certainly a 'middle ground', a 'religious koine' where Jews and Christians (and not only they) meet, both in urban context and in the villages. The clearest example of such a religious 'commonwealth' is probably the role of magical beliefs and practices. The magical papyri from Egypt, both in Greek and in Coptic, show a considerable amount of religious syncretism and interest in showing off Jewish (or 'Hebrew-sounding') theophoric words and names. New discoveries of Aramaic magic bowls coming from late ancient Mesopotamia highlight such common practices of Christians, Jews, Zoroastrians, and others, such as Mandeans or Manichaeans.32

The real common ground of Christians and Jews in late antiquity was not so much the Old Testament - that offered the major cause for the permanent clashes between them. It was, rather, the ground they shared with the other communities throughout the Mediterranean and the Near East, a tertium quid that did not reflect any specific religious identity. The innumerable and invisible demons which magic practices were meant to tame did not really belong to either the realm of God or that of Satan. They were, simply, part of the structure of the universe, as objective as the sun, the moon, rain and drought.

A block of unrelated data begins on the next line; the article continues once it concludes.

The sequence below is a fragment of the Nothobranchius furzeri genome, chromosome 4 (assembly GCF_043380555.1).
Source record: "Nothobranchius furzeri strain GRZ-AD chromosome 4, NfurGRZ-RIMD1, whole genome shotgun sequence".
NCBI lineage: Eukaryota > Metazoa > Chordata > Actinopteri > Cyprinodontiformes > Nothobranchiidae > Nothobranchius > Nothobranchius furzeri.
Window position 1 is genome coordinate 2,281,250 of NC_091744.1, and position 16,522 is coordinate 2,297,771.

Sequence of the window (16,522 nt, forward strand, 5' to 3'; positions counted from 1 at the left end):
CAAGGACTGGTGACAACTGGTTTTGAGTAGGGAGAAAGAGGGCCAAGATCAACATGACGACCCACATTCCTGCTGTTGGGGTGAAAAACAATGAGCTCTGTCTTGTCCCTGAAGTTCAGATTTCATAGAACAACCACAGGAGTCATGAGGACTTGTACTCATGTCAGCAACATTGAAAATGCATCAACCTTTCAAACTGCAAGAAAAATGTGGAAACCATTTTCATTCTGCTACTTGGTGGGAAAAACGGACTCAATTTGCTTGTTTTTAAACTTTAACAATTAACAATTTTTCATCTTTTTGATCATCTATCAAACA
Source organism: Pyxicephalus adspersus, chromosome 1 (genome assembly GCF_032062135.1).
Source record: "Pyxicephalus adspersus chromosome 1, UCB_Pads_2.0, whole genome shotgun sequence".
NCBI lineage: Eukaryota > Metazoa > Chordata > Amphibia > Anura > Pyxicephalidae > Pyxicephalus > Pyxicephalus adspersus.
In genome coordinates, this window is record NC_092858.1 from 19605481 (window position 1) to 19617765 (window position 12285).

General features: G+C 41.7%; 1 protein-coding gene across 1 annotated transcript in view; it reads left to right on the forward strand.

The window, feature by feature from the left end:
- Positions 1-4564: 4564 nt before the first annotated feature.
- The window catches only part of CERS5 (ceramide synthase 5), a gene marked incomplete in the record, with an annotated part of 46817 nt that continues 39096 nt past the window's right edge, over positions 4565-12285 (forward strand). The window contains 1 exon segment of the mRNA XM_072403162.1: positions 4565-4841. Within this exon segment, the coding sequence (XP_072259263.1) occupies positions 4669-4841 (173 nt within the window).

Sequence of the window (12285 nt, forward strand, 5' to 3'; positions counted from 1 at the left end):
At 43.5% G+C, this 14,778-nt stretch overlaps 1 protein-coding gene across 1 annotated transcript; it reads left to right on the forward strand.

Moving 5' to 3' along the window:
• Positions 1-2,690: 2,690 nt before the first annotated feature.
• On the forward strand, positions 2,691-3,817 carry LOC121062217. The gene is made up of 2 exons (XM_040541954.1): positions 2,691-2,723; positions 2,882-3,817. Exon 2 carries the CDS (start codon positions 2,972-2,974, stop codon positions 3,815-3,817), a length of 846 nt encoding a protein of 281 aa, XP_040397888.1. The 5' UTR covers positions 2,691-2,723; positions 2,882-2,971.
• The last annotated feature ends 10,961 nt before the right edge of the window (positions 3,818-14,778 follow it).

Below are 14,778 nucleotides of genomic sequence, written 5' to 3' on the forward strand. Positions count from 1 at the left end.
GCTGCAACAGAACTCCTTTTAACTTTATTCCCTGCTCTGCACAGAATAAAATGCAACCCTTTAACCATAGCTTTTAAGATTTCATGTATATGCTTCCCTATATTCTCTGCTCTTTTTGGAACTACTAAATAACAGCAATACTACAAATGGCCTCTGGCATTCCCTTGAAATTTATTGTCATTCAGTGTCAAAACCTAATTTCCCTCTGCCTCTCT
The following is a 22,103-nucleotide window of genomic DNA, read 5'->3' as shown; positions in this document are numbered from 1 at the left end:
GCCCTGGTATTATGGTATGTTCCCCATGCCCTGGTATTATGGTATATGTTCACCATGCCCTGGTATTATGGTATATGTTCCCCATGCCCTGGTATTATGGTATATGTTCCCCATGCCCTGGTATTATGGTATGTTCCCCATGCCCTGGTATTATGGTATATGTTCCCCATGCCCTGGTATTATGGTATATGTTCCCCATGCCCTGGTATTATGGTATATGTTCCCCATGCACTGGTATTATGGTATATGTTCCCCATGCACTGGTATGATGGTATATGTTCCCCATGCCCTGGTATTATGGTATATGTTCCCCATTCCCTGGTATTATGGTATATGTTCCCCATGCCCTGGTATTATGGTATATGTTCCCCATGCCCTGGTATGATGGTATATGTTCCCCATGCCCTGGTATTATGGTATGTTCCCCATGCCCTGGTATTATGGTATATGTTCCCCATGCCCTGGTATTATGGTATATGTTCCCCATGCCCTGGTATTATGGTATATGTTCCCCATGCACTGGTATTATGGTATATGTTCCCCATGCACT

Underlying the different theological and ethnic conflicting identities, there existed in the late ancient Mediterranean and Near East a 'religious koine'. On this religious 'commonwealth' Jews and Christians (as well as others) would meet without conflict, as they shared its implicit assumptions. This commonwealth was primarily magical beliefs and practices. It is almost impossible to disentangle religion from magic, at least in the ancient world, yet too often scholars have assumed magic to belong to the sphere of 'popular religion', leaving the higher spheres of theology 'intact'. The role of the Chaldaean oracles and the place of theurgy in later Neo-Platonism would be sufficient to cast serious doubts on such a view. In late antiquity, magic apparently moved up, and became more readily acceptable to the higher classes, including the intellectuals. Certainly both the church fathers and the rabbis strongly condemn magic, which they usually consider as the alien, doubtful and dangerous religiosity of the other. But a closer view shows that their own attitudes also accept the principles of magical thought and practice. Recent scholarship has shown a broad diffusion of magic among both Palestinian and Babylonian Jews, also among the rabbis. Magical power is part of the holy man's charisma, also among the desert monks. From Egypt through Palestine to Babylonia, spells, formulae, bowls and papyri provide a glimpse of a wide

32 SeeJ. Naveh andSh. Shaked, Magic spells andformulae: Aramaic incantations oflate antiquity.

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